• Post category:2022 / News
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11 September 2022 | By Anneke Lincoln Schoeman

Genetic data from parasites can act as tags, revealing the translocation of their hosts. In a recent study by Anneke Lincoln Schoeman, former C∙I∙B funded student, and co-authors demonstrated the widespread translocation of the African Clawed Frog across South Africa by using a flatworm parasite.

The African Clawed Frog, Xenopus laevis, is a globally invasive amphibian that is native to southern Africa. It has been moved around extensively globally and domestically due to its use as a model research animal and biological pregnancy test in the mid-1900s.

One of its parasites, Protopolystoma xenopodis, which lives in the bladder of the frog, has accompanied it to much of its invasive range. This parasite is very host-specific and has a direct life cycle, which means that its genetic differences between different parts of southern Africa will shed light on the genetic differences in the host. If these genetically distinct parasites are found in areas where they do not historically belong, it can be assumed that it (and its host) has been moved.

For their study, Schoeman and her co-authors used this frog-parasite system as a proof of concept that parasite phylogeography can give information on the mysterious movements of their hosts. To do this, Schoeman sampled frogs from different areas in southern Africa and from the species’ invasive range in France and Portugal.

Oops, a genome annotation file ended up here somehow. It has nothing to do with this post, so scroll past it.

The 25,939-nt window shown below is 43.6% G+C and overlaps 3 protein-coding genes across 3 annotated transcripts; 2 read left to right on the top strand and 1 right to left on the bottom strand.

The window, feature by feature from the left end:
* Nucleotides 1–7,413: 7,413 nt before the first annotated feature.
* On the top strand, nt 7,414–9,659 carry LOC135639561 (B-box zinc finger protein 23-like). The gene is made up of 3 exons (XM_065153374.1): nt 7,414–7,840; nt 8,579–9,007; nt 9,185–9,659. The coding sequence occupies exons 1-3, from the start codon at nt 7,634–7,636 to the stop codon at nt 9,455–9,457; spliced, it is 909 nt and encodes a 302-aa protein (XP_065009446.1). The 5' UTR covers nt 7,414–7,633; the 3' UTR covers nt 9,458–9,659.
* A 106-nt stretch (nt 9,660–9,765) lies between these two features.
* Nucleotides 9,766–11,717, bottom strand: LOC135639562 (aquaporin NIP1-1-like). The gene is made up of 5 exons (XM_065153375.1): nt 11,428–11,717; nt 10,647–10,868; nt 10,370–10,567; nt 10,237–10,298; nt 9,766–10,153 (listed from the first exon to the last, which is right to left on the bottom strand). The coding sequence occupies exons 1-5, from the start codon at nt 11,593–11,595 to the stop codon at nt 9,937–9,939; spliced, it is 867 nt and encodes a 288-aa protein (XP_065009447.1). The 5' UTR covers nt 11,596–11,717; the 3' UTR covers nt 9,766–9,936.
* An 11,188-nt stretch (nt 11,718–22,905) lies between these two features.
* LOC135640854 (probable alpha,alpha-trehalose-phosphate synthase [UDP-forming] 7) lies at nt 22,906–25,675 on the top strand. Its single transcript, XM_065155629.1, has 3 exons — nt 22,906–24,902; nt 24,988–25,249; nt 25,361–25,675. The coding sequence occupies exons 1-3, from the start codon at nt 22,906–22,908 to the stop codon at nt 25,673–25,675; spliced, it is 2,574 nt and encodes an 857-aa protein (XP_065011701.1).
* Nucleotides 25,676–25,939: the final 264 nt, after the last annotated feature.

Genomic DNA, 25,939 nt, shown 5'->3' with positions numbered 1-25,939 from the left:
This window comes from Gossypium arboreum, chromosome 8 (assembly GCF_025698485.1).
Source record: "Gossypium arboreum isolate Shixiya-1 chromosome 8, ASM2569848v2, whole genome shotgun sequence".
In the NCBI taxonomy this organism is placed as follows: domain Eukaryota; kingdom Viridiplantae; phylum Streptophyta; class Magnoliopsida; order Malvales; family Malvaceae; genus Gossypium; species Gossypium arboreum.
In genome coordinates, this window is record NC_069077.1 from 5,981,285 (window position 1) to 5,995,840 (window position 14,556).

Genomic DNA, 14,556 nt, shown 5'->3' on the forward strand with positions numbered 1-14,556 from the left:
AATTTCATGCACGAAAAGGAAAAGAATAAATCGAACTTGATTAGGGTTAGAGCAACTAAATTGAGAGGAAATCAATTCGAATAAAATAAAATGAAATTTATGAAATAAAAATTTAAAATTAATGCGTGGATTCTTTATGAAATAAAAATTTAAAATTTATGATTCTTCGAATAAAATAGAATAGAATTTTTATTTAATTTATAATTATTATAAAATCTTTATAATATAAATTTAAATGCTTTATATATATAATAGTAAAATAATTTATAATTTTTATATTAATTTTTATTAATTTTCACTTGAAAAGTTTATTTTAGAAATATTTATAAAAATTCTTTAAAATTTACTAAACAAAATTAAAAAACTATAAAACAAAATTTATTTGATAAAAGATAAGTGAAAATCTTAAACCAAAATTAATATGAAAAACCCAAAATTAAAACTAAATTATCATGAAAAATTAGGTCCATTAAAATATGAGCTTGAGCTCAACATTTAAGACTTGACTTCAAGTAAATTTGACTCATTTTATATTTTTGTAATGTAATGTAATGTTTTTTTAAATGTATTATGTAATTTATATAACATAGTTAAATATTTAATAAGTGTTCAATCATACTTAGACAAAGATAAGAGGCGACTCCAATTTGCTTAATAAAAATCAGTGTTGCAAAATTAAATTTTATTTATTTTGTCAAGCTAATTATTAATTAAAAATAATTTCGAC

After performing phylogeographic analyses on the sampled frogs and their parasites, the authors found genetically distinct “southern” parasites on frogs in the north, indicating that some form of movement took place in the past. What makes this interesting is that, at the study’s level of sampling, the frog’s genetic make-up revealed nothing of this movement.

Parasites are often forgotten in invasion biology. Yet, on average, every free-living invader takes three parasite species along with it for the ride. Our study’s findings are important as we can show future investigators how to go about to use parasites in invasion research for animals where sample size might be a problem,” says Anneke Schoeman, lead author of the study published in the Journal of Applied Ecology. “This was not a problem for a widespread study species like ours but can become an important consideration when you work with animals that are difficult to obtain or endangered.”

Read the full paper published in Journal of Applied Ecology

Schoeman, A.L., du Preez, L.H., Kmentov ́, N. & Vanhove, M.P.M (2022). A monogenean parasite reveals the widespread translocation of the African Clawed Frog in its native range. Journal of Applied Ecology. https://doi.org/10.1111/1365-2664.14271

For more information, contact Anneke at anneke.lincoln@gmail.com

A photo of The African Clawed Frog, Xenopus laevis (Photo credit: Louis du Preez)